Manufacturers should take proactive steps to manage cash flow and create efficiencies in the wake of COVID-19.
By David Kloess, Partner at Bennett Thrasher
The COVID-19 pandemic is posing challenges to the manufacturing industry that no company could anticipate. Every business owner is concerned about the future of his/her business and what the “new normal” will look like. Will I need to significantly redesign processes and facilities to maintain social distancing and proper sterilization? Will consumer demand ever return to pre-pandemic levels? What does this crisis mean for the future of global supply chains? The full impact of the virus has yet to be seen and no one can predict the “new normal.”
But for those companies willing to rise to the challenge, this crisis also creates opportunities to innovate. Nothing is truer than necessity being the mother of invention, and making meaningful changes to forecasting, justifying costs and redefining processes could determine the difference between a business that makes it through the COVID-19 crisis and one that doesn’t.
These four tips can help manufacturing companies navigate these unprecedented times by turning challenges into opportunities.
Utilize government stimulus programs to free up cash flow.
Businesses with 500 or fewer employees are eligible to apply for the SBA’s Paycheck Protection Program (PPP), which originally authorized up to $349 billion in up to $10 million of forgivable loans and was recently replenished by an additional $310 billion in funding for these businesses to pay their employees. Loans will be forgiven based upon the eight-week period after funding of “incurred and paid” payroll costs, rent, mortgage interest and utilities, with 25% of the total spend being for payroll costs. The unforgiven amount of the loan will carry 1% with a two-year term, including payment deferrals for six months.
If your company exceeds the size limits imposed by the PPP, you could be eligible for the Federal Reserve’s Main Street Lending Program, provided your business employs fewer than 10,000 people and generates an annual revenue of less than $2.5 billion. Companies that have already applied to the PPP are also eligible for loans through this program. Once your company gets its loan, the Federal Reserve will buy up to 95% of the loan from the bank, leaving just 5% with the bank that originated the loan. The term of these loans is four years with interest rates between 2.5% and 4% ,and depending on whether the loan is considered new or additional to existing loans will be up to $25 million or $150 million ($1 million minimum) based on EBITDA metrics. These loans cannot be used to pay off existing debt. Additionally, these loans are subject to a “reasonable efforts” requirement. Although vague, there is a general presumption of this requirement being to maintain at least 90% of your workforce through September 30, 2020.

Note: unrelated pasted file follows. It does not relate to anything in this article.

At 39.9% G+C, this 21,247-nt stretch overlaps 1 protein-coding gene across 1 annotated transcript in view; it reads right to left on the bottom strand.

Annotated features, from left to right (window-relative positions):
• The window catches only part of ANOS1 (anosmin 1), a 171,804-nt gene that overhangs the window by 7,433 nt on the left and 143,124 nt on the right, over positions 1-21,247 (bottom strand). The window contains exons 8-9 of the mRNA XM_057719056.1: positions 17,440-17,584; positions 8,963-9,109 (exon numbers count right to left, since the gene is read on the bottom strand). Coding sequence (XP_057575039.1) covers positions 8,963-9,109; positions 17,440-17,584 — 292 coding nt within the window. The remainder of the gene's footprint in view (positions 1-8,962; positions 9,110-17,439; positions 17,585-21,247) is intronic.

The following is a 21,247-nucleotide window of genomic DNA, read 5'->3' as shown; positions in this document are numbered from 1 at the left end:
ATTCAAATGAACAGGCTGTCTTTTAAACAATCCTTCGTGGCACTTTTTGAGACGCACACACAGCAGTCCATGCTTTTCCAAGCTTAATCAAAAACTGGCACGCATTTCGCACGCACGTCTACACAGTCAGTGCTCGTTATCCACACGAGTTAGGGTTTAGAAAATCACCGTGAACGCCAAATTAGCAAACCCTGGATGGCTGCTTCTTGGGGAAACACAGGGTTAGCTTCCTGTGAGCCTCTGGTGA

Additionally, the IRS now allows for the carryback of net operating losses to prior years to obtain cash, which could benefit from pre-2018 tax rates. Also, you could benefit from favorable changes made to tax credits such as the acceleration of AMT credits, the new mandatory sick leave credit and expansion of family leave credits.